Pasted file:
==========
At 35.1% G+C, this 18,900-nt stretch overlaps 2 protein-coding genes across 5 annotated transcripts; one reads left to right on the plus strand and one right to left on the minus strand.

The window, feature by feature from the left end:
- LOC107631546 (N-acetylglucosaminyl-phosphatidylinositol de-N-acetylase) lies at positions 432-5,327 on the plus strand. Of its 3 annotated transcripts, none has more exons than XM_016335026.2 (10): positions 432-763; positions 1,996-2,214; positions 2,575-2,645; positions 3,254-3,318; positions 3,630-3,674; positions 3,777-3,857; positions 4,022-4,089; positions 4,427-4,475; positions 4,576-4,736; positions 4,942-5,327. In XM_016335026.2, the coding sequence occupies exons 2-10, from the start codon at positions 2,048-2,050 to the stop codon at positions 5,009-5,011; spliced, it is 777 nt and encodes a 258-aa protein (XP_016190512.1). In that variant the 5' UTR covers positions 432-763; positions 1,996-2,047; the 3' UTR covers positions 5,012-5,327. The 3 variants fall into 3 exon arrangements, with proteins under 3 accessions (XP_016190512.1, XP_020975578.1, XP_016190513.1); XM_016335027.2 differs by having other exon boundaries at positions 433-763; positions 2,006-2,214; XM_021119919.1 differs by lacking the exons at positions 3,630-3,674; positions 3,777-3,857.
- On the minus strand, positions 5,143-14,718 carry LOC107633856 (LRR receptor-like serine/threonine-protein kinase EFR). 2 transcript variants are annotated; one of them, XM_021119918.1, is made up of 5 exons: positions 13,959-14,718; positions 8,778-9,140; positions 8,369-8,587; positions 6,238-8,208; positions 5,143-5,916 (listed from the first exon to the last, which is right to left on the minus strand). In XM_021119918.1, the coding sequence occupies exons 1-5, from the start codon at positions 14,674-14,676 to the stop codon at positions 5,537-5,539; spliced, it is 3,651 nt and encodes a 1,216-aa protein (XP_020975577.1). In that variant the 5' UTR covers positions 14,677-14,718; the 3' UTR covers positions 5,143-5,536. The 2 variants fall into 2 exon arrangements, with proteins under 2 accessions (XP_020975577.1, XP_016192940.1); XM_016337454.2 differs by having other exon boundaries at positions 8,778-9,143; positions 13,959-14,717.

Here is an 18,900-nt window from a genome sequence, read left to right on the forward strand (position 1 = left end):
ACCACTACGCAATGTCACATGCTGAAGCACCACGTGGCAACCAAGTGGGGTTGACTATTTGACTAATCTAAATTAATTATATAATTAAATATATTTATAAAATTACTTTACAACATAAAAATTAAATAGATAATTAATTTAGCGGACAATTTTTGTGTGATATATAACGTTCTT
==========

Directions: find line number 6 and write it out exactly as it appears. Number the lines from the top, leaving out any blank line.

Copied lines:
ACCACTACGCAATGTCACATGCTGAAGCACCACGTGGCAACCAAGTGGGGTTGACTATTTGACTAATCTAAATTAATTATATAATTAAATATATTTATAAAATTACTTTACAACATAAAAATTAAATAGATAATTAATTTAGCGGACAATTTTTGTGTGATATATAACGTTCTT